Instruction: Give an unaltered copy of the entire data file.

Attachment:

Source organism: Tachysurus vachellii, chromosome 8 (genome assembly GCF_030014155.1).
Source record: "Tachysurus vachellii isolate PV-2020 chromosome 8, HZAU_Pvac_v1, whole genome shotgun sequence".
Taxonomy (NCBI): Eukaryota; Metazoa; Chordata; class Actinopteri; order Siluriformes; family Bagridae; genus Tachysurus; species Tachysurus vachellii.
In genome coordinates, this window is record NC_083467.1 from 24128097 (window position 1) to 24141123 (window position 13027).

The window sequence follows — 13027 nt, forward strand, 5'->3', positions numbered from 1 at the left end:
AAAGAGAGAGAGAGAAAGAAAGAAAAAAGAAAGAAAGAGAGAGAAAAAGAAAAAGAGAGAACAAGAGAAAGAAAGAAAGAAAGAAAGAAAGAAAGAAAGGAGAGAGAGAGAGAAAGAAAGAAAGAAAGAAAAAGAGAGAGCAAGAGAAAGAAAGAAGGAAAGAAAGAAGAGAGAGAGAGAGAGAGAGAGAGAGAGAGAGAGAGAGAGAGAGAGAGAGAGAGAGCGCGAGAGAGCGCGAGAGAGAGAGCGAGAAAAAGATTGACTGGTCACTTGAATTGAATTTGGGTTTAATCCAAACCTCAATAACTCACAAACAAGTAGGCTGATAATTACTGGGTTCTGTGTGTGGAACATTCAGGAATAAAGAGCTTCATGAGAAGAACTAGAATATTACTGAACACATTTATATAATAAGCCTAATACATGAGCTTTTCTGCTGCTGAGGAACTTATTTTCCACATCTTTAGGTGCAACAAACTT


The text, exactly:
Source organism: Tachysurus vachellii, chromosome 8 (genome assembly GCF_030014155.1).
Source record: "Tachysurus vachellii isolate PV-2020 chromosome 8, HZAU_Pvac_v1, whole genome shotgun sequence".
Taxonomy (NCBI): Eukaryota; Metazoa; Chordata; class Actinopteri; order Siluriformes; family Bagridae; genus Tachysurus; species Tachysurus vachellii.
In genome coordinates, this window is record NC_083467.1 from 24128097 (window position 1) to 24141123 (window position 13027).

The window sequence follows — 13027 nt, forward strand, 5'->3', positions numbered from 1 at the left end:
AAAGAGAGAGAGAGAAAGAAAGAAAAAAGAAAGAAAGAGAGAGAAAAAGAAAAAGAGAGAACAAGAGAAAGAAAGAAAGAAAGAAAGAAAGAAAGAAAGGAGAGAGAGAGAGAAAGAAAGAAAGAAAGAAAAAGAGAGAGCAAGAGAAAGAAAGAAGGAAAGAAAGAAGAGAGAGAGAGAGAGAGAGAGAGAGAGAGAGAGAGAGAGAGAGAGAGAGAGAGAGCGCGAGAGAGCGCGAGAGAGAGAGCGAGAAAAAGATTGACTGGTCACTTGAATTGAATTTGGGTTTAATCCAAACCTCAATAACTCACAAACAAGTAGGCTGATAATTACTGGGTTCTGTGTGTGGAACATTCAGGAATAAAGAGCTTCATGAGAAGAACTAGAATATTACTGAACACATTTATATAATAAGCCTAATACATGAGCTTTTCTGCTGCTGAGGAACTTATTTTCCACATCTTTAGGTGCAACAAACTT